A woman’s age at menarche and menopause is not recorded in population registers. Early menarche has been associated with a higher risk of ovarian, endometrial and breast cancer [4, 5, 6]. Since infertility seems to be more common in women with late menarche [41], this could bias the results towards the null. Age at menopause should not confound associations between infertility and cancer as it occurs after the reproductive period. In order to investigate potential effect modification by menopausal status, we used the 50th birthday as a cut-off.

For this large cohort of women, we used information collected on infertility and cancer diagnoses. However, in the group of women with a diagnosis of infertility, information on received hormonal treatments was not available. Therefore, we were unable to investigate whether the associations were mediated by any treatment. It is reassuring that most recent studies and meta-analyses have not found increased cancer risks in women who have undergone hormonal fertility treatments [42]. In a recent British study, ovarian cancer risk was higher than expected among women treated with assisted reproductive technology [9]. Because the higher risk was limited to women with endometriosis or low parity, the authors suggested that the risk was likely due to these characteristics and not the treatment itself.

Finally, we did not have information on additional hormonal treatments such as oral contraceptives or hormonal replacement after menopause, nor on the women’s weight. Oral contraceptives are associated with a lower risk of ovarian and endometrial cancer, and could potentially influence the studied associations if infertile women use them less than other women. On the other hand, oral contraceptives are also currently being prescribed for the treatment of endometriosis and PCOS. It is unlikely that differential use of these drugs could explain the results of this study. Obesity is associated with both PCOS and with an increased risk of endometrial cancer. However, we were unable to investigate whether this association was mediated by weight in our study.

Conclusions

The results from this large population-based study suggest that infertile women may have a higher risk of certain cancers, such as gynecological cancers, but not of breast cancer. Our data confirm findings of previous studies on the increased risk of ovarian cancer in women with infertility and endometriosis, and support that ovulatory disturbances, probably due to underlying PCOS, increased the risk of endometrial cancer in infertile women. Additionally, we found an increased risk of ovarian cancer among nulliparous women with ovulatory disturbances. Women with endometriosis did not have a higher risk of endometrial cancer. Other large-scale studies are needed to confirm these findings.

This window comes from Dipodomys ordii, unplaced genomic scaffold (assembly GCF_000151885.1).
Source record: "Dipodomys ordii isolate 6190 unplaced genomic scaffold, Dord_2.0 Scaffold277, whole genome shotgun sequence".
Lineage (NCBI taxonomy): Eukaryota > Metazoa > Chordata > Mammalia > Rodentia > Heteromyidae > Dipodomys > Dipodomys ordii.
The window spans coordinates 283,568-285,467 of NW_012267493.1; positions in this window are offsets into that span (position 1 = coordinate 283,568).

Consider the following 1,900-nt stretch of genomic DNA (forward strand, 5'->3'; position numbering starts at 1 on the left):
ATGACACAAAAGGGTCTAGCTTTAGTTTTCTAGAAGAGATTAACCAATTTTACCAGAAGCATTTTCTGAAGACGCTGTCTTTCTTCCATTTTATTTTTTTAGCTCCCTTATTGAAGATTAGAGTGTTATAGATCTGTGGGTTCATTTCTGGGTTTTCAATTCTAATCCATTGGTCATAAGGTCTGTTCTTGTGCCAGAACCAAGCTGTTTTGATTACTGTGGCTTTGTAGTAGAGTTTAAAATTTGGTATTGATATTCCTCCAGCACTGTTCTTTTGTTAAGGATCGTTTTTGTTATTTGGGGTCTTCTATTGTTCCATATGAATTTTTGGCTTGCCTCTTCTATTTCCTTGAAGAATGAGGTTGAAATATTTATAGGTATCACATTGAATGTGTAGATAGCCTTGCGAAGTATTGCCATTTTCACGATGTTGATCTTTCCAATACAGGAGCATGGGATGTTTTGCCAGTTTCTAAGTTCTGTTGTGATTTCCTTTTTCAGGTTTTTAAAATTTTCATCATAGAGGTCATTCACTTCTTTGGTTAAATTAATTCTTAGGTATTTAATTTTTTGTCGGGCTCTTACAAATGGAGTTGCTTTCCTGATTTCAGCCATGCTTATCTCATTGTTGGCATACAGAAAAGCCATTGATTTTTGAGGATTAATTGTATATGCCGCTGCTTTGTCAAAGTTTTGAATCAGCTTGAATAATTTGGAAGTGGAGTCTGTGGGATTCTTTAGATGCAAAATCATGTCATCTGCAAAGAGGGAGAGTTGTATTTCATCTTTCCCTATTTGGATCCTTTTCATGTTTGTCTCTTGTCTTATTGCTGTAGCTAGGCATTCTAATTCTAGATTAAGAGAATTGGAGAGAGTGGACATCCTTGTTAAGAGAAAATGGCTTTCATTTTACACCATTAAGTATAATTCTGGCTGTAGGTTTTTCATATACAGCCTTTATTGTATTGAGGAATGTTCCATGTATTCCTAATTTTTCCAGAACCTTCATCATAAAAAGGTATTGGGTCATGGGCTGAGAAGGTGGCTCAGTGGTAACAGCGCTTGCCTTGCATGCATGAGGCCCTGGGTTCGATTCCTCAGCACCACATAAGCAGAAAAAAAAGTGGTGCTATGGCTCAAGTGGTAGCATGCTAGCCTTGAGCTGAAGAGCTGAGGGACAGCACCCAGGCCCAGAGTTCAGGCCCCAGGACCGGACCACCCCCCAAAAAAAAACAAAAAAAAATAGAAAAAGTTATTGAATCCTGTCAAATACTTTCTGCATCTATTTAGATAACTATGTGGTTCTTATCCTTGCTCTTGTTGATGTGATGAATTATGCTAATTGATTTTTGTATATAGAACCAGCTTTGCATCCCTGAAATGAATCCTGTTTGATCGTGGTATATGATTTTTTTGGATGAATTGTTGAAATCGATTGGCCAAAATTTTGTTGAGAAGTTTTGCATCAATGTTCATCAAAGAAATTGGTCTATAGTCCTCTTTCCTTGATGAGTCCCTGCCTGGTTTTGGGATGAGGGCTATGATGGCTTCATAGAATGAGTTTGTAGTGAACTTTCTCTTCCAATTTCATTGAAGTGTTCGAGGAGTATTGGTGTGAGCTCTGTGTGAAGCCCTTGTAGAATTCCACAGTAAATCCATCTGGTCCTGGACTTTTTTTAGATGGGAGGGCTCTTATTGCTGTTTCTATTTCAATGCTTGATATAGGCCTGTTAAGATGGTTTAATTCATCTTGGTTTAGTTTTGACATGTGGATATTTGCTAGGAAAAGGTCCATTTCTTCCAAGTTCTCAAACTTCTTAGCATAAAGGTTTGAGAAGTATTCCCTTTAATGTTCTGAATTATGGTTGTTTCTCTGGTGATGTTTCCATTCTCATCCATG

While the treatment of infertility rightly focuses on helping the couple conceive, the long-term consequences of female infertility and related disorders also merit the attention of physicians and public health workers.

Notes

Acknowledgements

This study was funded by the European Union Framework Program 7 (EU-FP7 259679), the Swedish Research Council (K2011-69X-21871-01-6; SIMSAM 340-2013-5867), and the Strategic Research Program in Epidemiology Young Scholar Awards, Karolinska Institutet.

Funding

This study was funded by the EU-FP7 Health program (Agreement 259679), the Swedish Research Council (K2011-69X-21871-01-6; SIMSAM 340-2013-5867), and the Strategic Research Program in Epidemiology Young Scholar Awards, Karolinska Institutet.

Compliance with ethical standards

Conflict of interest

The authors declare that they have no conflict of interest.

Ethical approval

All procedures performed in studies involving human participants were in accordance with the ethical standards of the institutional and/or national research committee and with the 1964 Helsinki declaration and its later amendments or comparable ethical standards.

Supplementary material

10654_2018_474_MOESM1_ESM.docx (31 kb)
Supplementary material 1 (DOCX 30 kb)

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Copyright information

© The Author(s) 2019

Open AccessThis article is distributed under the terms of the Creative Commons Attribution 4.0 International License (http://creativecommons.org/licenses/by/4.0/), which permits unrestricted use, distribution, and reproduction in any medium, provided you give appropriate credit to the original author(s) and the source, provide a link to the Creative Commons license, and indicate if changes were made.

Authors and Affiliations

  1. 1.Department of Medical Epidemiology and BiostatisticsKarolinska InstitutetStockholmSweden
  2. 2.Department of Oncology-Pathology, Karolinska Institutet and Department of Gynecology and Reproduction, Section of Reproductive MedicineKarolinska University HospitalStockholmSweden
  3. 3.Department of Women’s and Children’s Health, Division of Obstetrics and Gynecology, Karolinska Institutet and Karolinska University HospitalWHO Collaborating CentreStockholmSweden
  4. 4.Cancer Registry of NorwayOsloNorway